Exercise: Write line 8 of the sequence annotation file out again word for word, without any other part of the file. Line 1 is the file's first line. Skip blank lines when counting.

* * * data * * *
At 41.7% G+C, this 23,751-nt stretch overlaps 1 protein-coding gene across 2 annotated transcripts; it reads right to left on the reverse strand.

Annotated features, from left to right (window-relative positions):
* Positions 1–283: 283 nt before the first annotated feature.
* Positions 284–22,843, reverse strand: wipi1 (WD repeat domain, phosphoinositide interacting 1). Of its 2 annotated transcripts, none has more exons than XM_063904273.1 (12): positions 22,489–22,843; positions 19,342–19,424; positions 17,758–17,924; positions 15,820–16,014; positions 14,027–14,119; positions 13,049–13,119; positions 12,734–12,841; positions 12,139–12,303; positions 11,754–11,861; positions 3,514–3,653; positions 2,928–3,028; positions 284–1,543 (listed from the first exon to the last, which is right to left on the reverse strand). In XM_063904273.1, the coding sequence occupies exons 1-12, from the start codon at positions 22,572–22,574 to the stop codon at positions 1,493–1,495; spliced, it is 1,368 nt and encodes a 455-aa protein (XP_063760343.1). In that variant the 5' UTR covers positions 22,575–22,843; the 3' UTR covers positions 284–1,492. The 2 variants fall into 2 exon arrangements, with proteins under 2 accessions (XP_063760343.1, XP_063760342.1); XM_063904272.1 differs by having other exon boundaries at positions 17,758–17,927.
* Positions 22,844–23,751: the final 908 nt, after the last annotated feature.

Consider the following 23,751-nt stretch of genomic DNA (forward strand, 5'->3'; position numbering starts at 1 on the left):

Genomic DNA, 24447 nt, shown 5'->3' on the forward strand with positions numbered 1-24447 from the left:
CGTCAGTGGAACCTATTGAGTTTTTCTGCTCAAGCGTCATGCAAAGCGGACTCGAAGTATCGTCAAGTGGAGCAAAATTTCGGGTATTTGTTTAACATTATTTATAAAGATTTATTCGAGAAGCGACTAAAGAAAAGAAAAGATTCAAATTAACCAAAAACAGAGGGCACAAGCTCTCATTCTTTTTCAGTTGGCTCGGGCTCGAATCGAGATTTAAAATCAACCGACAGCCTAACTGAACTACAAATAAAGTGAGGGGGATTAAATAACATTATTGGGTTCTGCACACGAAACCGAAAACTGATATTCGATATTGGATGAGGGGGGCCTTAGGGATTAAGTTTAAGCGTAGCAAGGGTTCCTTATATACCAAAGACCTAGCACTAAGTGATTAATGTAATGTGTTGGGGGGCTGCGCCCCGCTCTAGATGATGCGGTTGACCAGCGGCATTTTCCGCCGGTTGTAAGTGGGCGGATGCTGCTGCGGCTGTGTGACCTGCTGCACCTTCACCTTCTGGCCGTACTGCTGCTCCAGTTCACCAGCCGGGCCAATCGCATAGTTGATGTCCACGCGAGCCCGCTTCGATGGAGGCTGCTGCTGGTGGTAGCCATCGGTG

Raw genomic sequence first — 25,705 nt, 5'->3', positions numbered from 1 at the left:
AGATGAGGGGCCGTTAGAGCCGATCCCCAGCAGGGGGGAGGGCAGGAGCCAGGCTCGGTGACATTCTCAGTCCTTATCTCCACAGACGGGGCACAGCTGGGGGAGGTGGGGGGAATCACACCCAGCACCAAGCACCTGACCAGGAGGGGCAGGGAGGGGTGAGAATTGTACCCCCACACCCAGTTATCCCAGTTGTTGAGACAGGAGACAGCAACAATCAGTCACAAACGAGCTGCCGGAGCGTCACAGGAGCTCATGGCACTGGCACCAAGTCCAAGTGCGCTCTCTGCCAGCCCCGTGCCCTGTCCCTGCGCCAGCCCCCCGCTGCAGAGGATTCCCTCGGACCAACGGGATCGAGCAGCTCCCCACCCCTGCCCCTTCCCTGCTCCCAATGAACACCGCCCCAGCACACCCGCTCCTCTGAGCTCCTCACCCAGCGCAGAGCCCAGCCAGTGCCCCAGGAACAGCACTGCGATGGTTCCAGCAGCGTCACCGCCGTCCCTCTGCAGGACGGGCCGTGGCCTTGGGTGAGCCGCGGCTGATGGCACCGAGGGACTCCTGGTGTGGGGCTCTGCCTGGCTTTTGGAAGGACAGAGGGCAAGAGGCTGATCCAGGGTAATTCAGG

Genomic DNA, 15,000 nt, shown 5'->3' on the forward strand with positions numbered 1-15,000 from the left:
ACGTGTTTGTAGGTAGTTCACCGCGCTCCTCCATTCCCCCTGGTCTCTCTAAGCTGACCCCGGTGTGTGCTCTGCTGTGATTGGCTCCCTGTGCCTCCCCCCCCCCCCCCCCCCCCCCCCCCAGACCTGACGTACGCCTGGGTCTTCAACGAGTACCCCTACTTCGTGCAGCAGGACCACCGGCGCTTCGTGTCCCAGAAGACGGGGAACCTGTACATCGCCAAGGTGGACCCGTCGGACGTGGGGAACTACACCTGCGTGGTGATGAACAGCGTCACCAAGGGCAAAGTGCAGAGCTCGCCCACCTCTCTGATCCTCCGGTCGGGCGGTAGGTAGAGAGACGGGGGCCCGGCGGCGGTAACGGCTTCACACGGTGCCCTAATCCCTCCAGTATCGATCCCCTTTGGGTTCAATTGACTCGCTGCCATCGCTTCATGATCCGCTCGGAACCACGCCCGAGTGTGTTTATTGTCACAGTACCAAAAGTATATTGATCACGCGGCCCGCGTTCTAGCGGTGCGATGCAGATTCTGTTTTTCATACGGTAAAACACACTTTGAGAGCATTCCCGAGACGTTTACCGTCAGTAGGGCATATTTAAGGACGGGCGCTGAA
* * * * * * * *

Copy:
CGTCAGTGGAACCTATTGAGTTTTTCTGCTCAAGCGTCATGCAAAGCGGACTCGAAGTATCGTCAAGTGGAGCAAAATTTCGGGTATTTGTTTAACATTATTTATAAAGATTTATTCGAGAAGCGACTAAAGAAAAGAAAAGATTCAAATTAACCAAAAACAGAGGGCACAAGCTCTCATTCTTTTTCAGTTGGCTCGGGCTCGAATCGAGATTTAAAATCAACCGACAGCCTAACTGAACTACAAATAAAGTGAGGGGGATTAAATAACATTATTGGGTTCTGCACACGAAACCGAAAACTGATATTCGATATTGGATGAGGGGGGCCTTAGGGATTAAGTTTAAGCGTAGCAAGGGTTCCTTATATACCAAAGACCTAGCACTAAGTGATTAATGTAATGTGTTGGGGGGCTGCGCCCCGCTCTAGATGATGCGGTTGACCAGCGGCATTTTCCGCCGGTTGTAAGTGGGCGGATGCTGCTGCGGCTGTGTGACCTGCTGCACCTTCACCTTCTGGCCGTACTGCTGCTCCAGTTCACCAGCCGGGCCAATCGCATAGTTGATGTCCACGCGAGCCCGCTTCGATGGAGGCTGCTGCTGGTGGTAGCCATCGGTG